Does your fee agreement include a document retention policy?

Have you looked at your fee agreement lately? Does it include your document retention policy?

A clear and concise document retention policy will let your clients know how long they can expect their lawyer to keep their documents. If you do not inform your clients about your policy then you  may be stuck with maintaining client files for a long time.  Ethics Opinion 15-02 makes clear that clients are entitled to their file at the end of the representation. But, that does not necessarily mean that you have to keep all of your client files available indefinitely. The length of time that you should retain your clients files after the conclusion of the representation may vary based on the practice area.  You should also consult your malpractice insurance provider in case they have a proscribed length of time that you are required to keep client files to be covered.

If you  are not sure what your document retention policy should say, never fear! We have a sample available along with sample fee agreements and numerous other handy forms. Practice 2.0 also offers a free review of your fee agreement.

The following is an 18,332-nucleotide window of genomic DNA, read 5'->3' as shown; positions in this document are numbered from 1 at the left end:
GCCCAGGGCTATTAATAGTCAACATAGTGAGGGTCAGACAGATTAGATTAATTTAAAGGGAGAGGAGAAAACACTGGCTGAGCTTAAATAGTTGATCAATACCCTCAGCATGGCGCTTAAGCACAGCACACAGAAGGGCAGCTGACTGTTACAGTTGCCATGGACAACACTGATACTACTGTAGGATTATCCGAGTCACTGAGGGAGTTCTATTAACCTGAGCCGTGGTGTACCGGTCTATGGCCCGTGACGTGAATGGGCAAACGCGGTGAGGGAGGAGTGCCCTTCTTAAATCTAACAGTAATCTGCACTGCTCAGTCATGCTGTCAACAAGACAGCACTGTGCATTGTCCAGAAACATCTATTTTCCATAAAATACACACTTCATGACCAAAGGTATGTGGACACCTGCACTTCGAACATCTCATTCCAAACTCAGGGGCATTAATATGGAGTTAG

Words of Wisdom on Cybersecurity Management and Policies

When experts in the field are willing to share their expertise, who are we to argue?  We are excited, therefore, to pass on a great guide on these thorny issues from Sharon Nelson (Esq.) and John Simek of Sensei Enterprises – technology and cybersecurity gurus extraordinaire, national experts and founders of the company.

In this article they pose the following questions and provide expert guidance.  Can lawyers actually manage their technology (instead of it managing them)? Can firms create and enforce policies that provide a secure environment for their users and protect client data, rather than acting like computer usage and security if the “Wild Wild West,” where anything goes?

Buying, implementing, replacing, and securing technology are huge challenges – especially when you have billable work to do. And yet, technology (and the policies that govern its usage) is the most important part of a law firm today – at least after the carbon-based units!